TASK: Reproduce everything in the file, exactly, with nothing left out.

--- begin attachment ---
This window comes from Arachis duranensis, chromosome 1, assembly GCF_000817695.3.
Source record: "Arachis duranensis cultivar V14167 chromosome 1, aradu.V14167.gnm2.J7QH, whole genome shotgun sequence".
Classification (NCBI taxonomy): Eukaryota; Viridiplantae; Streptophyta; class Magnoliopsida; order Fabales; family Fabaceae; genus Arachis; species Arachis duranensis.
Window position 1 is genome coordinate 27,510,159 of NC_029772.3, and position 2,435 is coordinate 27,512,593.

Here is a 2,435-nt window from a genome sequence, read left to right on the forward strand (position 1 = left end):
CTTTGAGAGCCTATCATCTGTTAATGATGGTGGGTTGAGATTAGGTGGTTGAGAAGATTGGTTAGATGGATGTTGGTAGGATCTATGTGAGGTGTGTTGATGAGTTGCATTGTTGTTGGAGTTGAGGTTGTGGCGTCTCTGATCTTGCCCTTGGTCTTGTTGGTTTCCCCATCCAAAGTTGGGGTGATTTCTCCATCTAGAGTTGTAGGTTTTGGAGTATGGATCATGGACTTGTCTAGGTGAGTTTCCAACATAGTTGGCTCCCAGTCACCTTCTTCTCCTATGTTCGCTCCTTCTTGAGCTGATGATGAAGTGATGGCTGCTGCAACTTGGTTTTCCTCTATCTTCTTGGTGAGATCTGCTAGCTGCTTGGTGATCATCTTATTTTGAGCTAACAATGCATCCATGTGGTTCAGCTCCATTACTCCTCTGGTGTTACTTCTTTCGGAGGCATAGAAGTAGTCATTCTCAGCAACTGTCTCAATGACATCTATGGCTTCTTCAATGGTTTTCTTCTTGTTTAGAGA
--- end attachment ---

This window comes from Arachis duranensis, chromosome 1, assembly GCF_000817695.3.
Source record: "Arachis duranensis cultivar V14167 chromosome 1, aradu.V14167.gnm2.J7QH, whole genome shotgun sequence".
Classification (NCBI taxonomy): Eukaryota; Viridiplantae; Streptophyta; class Magnoliopsida; order Fabales; family Fabaceae; genus Arachis; species Arachis duranensis.
Window position 1 is genome coordinate 27,510,159 of NC_029772.3, and position 2,435 is coordinate 27,512,593.

Here is a 2,435-nt window from a genome sequence, read left to right on the forward strand (position 1 = left end):
CTTTGAGAGCCTATCATCTGTTAATGATGGTGGGTTGAGATTAGGTGGTTGAGAAGATTGGTTAGATGGATGTTGGTAGGATCTATGTGAGGTGTGTTGATGAGTTGCATTGTTGTTGGAGTTGAGGTTGTGGCGTCTCTGATCTTGCCCTTGGTCTTGTTGGTTTCCCCATCCAAAGTTGGGGTGATTTCTCCATCTAGAGTTGTAGGTTTTGGAGTATGGATCATGGACTTGTCTAGGTGAGTTTCCAACATAGTTGGCTCCCAGTCACCTTCTTCTCCTATGTTCGCTCCTTCTTGAGCTGATGATGAAGTGATGGCTGCTGCAACTTGGTTTTCCTCTATCTTCTTGGTGAGATCTGCTAGCTGCTTGGTGATCATCTTATTTTGAGCTAACAATGCATCCATGTGGTTCAGCTCCATTACTCCTCTGGTGTTACTTCTTTCGGAGGCATAGAAGTAGTCATTCTCAGCAACTGTCTCAATGACATCTATGGCTTCTTCAATGGTTTTCTTCTTGTTTAGAGA